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10 Comments

  1. jaap karman on

    Leonid,
    Your post is excellent is it is setting the focus to customer business, not IT-staff, not SAS techies. SAS has that lot of options it can give that lot of cooperation to fulfill the customers/business requirements and expectations. Just know those options, explain them. ....

    Let the choice of what will be done by the responsible business persons. It would be a win/win.
    That is quite different than what I see often happening

  2. Jonathan Stamper on

    Leonid,
    This is a great knowledge share. One thing I have been perplexed about regarding autoexec in E.G. is that in PC SAS, I can run an autoexec that has both local and server options (i.e. using an rsubmit/endrsubmit functionality), libraries, macro calls, etc that I would use on a regular basis. How would I implement such an autoexec in E.G. that would automatically know what pieces of code to process via local and what to process via server side if I am set up on a SAS Grid server? I can't seem to find anything out there that would, such a way, programmatically alter what server to run what parts of code.

  3. Leonid Batkhan
    Leonid Batkhan on

    Jonathan,
    Thank you for your comment. When you run SAS on your PC, you may delegate some code to be run on a server. With SAS EG, your SAS code is run on the server. EG is just a client that allows to submit your code to the server and return results to EG. With EG, you don't have SAS running on your PC.

    • Jonathan Stamper on

      Ah, I see what you mean. That makes sense and a great point.
      After looking at it more, I was able to create an autoexe project/process flow that went through different programs which are assigned to specific servers that would, more or less, create that same functionality as an autoexec.sas program in PC SAS. It works fairly well, if only there was a way to automatically close that autoexec project/process flow after it executes.

    • Jonathan Stamper on

      Ah, here's a better approach to what I'm looking for:

      Instead of using a project to autoexec, I create an autoexec macro that runs based on the sas server name (e.g. _SASSERVERNAME macro variable). So the code would look something like this:

      %macro autoexec;

      %if &_SASSERVERNAME = %NRSTR('Local') %THEN %DO;
      setting libraries, formats, macros etc.>
      %END;
      %ELSE %DO;
      setting libraries, formats, macros etc.>
      %END;

      %mend;

      %autoexec;

      You could then copy and paste that in the "Editor" option of the "Submit SAS code when server is connected" or reference it with the %include statement.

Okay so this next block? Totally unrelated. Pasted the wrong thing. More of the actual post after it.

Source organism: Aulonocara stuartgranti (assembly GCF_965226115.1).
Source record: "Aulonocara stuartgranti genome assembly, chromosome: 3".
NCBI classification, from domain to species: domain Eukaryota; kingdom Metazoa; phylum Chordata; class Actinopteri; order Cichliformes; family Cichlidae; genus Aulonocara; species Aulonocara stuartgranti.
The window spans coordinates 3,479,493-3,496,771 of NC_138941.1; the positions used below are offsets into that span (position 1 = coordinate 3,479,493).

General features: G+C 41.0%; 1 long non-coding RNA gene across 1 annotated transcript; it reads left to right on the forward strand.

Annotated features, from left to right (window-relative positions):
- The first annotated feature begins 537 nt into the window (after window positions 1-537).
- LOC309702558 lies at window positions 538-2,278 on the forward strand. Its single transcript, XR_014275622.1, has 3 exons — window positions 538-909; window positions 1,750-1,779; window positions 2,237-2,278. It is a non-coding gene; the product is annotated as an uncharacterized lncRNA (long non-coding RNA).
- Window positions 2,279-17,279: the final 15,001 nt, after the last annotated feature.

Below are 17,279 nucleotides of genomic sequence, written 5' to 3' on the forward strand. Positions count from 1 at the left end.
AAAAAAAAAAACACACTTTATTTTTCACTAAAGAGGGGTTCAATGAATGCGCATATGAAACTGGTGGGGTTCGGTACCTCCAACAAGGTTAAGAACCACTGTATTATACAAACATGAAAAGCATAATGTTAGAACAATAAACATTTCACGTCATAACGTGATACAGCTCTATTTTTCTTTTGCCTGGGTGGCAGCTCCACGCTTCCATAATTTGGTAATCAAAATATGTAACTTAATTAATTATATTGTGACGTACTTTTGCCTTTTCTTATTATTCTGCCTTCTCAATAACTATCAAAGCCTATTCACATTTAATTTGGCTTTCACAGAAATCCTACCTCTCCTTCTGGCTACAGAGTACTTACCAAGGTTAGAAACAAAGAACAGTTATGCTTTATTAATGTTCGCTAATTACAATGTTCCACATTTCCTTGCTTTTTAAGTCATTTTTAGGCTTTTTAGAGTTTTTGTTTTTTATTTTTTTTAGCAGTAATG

Just thought I would share for those looking to achieve that similar PC SAS feels with autoexec.

  4. I find one word adequately describes enterprise guide: SLOW.
    I found that for the learning version I purchased.
    My previous company was going to force everyone to use enterprise guide on a server. After 1 year it was scrapped because it was so slow. It became optional.
    For the amount of money and time needed to maintain, and get it to work up to speed, you could just train your SAS programmers to be better SAS programmers.

    • Leonid Batkhan

      Jon, I am sorry to hear about your bad experience with SAS Enterprise Guide.
      However, SLOW is not Enterprise Guide itself, but rather inadequate usage of the server where SAS runs. I don’t know your company’s particular situation, but it seems that they either have too small a server for the amount of users it is supposed to serve, its poor configuration, or some network bottleneck. Anyways, SAS EG is just a client software (like a web browser), and like one can’t blame a browser for slowly responding website, we can’t blame EG for slowly responding server.
      As for training to be better SAS programmers, again SAS EG does not prevent you from doing that, besides it has embedded Program Editor that allows you to write your programs right there, in SAS EG, and submit them just like you would in the classic SAS environment.

  5. At the company they had just purchase a very very large brand new unix server. It was slow on the old one and slow on the new one. How do explain my PC enterprise guide learning edition which ran on a SAS institute server being so slow? I am talking slow just using little data sets and data step stuff. My computer has an I7 processor.

    • Leonid Batkhan

      Jon,

      From your comment it is unclear whether you are running SAS on your company "very very large brand new unix server" or "on a SAS institute server" or whether you are running commercial EG or learning eddition.

      As I mentioned in my response to your prior comment, perceived SAS EG slowness has nothing to do with the EG itself or PC it is running on, but has everything to to do with the SAS server and network data exchange between client PC and SAS server.

      I noticed that at many companies their firewall or other security measures (e.g. scans) substantially slow down data exchange between client PCs and servers. If that is the case it could be addressed with your IT department.
      Unfortunately, I cannot troubleshoot your environment using this blog. I suggest you contact SAS Technical Support at support@sas.com, they will be able to sort thing out.

      Best regards,
      Leonid Batkhan